Understanding Bond Duration

July 16, 2023

I've been investing for over 35 years and over that time,  I've made many mistakes. I define a mistake as a decision I would have made differently if I had thoroughly reviewed the information that was readily available to me at the time of the decision.

A decision I made based on my ignorance of Zero Coupon bonds cost our family office many hundreds of thousands of dollars. Here's what happened. In December of 2010, the yield on the 30 year Treasury had moved up to the 4.5% range. Compared to the equity market, we thought that yield was attractive. Our thesis was, if, at some point, there was another crisis or slowdown in the economy, yields would drop; we'd sell the bonds, make some money, and redeploy the funds into the equity market when it was at a more attractive valuation. At a 4.5% yield, we were content collecting interest and waiting for a better entry point for equities.

We had no timetable for the trade. It might take 3, 5, or 7 years for there to be an opportunity. We put on a very large position in 30 year treasuries and while we waited, we collected 4.5% interest. Getting paid to wait is a general theme of our investing. We didn't have to wait long for the next crisis. Over the following summer, Congress threatened to not  raise the debt ceiling; consequently, yields on Treasuries plummeted. By October, the yield on the 30-year was well below 3%. We sold our Treasuries and redeployed the funds in equities. Our timing wasn't perfect, we sold when the yield was around 3.5% but that wasn't the mistake. We had no information at the time that the yield would continue to drop.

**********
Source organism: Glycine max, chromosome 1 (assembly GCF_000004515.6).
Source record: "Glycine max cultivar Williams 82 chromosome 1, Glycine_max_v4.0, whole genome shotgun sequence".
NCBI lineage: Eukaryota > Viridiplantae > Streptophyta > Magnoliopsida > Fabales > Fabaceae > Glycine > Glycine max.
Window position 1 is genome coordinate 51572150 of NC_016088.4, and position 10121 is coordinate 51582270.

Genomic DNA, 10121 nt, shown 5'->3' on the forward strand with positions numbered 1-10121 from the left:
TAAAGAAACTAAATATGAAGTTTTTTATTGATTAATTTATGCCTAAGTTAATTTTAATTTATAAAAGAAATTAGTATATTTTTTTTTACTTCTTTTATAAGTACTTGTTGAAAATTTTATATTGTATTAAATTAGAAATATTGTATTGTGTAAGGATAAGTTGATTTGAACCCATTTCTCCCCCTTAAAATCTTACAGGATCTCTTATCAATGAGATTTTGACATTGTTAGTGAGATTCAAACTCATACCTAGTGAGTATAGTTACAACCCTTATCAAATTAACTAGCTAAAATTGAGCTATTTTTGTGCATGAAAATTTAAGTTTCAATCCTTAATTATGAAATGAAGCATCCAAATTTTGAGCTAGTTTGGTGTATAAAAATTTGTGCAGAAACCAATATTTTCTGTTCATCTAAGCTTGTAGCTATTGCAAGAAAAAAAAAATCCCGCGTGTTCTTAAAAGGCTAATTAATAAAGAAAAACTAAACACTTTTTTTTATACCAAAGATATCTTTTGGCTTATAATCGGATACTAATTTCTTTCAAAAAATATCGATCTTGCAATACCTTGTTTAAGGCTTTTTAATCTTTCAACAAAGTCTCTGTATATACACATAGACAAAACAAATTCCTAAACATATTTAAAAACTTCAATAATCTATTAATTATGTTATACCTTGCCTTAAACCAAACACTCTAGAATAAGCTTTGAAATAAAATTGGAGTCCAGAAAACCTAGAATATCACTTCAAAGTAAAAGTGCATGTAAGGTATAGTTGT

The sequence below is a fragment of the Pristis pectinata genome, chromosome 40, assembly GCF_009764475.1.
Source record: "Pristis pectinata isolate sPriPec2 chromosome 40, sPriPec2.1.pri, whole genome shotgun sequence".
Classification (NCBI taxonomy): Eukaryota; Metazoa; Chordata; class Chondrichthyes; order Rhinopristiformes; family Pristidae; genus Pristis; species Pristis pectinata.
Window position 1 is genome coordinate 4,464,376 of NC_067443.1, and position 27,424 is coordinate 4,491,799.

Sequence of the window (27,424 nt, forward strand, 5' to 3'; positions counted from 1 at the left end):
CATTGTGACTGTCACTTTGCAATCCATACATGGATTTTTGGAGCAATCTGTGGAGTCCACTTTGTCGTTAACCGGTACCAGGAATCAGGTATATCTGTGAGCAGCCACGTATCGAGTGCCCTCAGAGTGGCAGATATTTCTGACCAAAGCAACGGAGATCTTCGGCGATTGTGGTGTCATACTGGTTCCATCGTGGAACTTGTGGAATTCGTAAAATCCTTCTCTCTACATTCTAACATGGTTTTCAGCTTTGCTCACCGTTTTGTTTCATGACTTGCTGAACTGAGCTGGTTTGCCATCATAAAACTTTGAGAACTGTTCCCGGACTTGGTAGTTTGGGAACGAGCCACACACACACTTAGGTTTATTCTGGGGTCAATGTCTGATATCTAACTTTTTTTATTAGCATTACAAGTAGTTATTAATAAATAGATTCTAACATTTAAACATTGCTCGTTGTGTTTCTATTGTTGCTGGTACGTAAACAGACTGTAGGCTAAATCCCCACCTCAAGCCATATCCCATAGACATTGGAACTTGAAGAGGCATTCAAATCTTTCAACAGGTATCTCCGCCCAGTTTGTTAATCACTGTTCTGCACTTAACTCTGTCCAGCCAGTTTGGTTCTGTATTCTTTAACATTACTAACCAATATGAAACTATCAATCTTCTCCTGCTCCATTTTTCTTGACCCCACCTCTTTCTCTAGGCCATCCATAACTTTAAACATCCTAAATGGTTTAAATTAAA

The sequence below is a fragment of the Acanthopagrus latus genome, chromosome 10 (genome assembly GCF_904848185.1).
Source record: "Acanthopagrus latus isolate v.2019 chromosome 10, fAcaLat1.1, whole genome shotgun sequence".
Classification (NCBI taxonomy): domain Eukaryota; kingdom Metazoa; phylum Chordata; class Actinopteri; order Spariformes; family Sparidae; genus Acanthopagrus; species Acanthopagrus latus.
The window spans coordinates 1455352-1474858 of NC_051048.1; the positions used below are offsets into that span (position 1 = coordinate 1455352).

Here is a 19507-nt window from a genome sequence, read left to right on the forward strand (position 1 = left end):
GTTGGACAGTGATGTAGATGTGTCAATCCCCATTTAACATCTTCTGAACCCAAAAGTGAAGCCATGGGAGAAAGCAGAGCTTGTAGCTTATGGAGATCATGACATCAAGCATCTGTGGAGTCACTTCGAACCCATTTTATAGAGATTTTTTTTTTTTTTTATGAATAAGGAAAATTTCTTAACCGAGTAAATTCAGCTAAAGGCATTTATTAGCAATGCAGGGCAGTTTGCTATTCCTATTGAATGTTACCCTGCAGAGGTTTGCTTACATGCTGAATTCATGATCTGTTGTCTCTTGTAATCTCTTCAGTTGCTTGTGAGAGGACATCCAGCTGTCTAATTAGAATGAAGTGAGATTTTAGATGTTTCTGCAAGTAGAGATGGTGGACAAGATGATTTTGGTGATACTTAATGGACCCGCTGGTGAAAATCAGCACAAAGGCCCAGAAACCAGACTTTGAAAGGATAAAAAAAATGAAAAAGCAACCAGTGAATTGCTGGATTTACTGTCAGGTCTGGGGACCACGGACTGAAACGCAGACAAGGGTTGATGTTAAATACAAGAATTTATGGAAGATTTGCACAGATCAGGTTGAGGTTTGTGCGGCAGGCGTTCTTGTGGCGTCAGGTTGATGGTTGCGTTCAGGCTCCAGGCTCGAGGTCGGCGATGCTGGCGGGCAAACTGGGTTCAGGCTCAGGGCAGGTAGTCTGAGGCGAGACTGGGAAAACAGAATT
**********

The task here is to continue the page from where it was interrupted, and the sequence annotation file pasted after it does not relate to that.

We made a little over 15% on the trade and felt like we implemented our thesis in the best way possible. A few months later I was discussing the trade with a friend and he detailed how my ignorance of implementing our strategy reduced our gain on the bonds from 30% to 15%. He wanted to confirm that the strategy behind choosing the 30 year was to maximize the gain if yields dropped. I told him it was, and that also the 30 year had over a 100 basis point yield premium over the 10 year.

He told me the duration of a 30 year Treasury that had a 4.5% yield was a little over 16.5. That means that for every 1% change in the yield, the value of the bond should change by 16-1/2%. He said a better implementation of our thesis would have been to buy 30 year Treasury Zero Coupon bonds. They have a duration of 30, which means that instead of making 16.5% on the 1% drop in yield on our bonds we would have made 30%.

This was clearly a case of not researching the best implementation of the thesis. I was familiar with the duration of the 10 year Treasury. At a 4.5% yield, the duration is 8.2 years, which is not that much different than that of the 10 year Zero Coupon. I didn't realize that when you stepped up to a 30 year bond, the difference between the Zero and the conventional was so large.

A few phone calls to friends in the investment industry would have significantly increased our profits. One of the lessons I learned from that is the importance of sharing ideas with colleagues and paying close attention to their suggestions/critiques before making trades.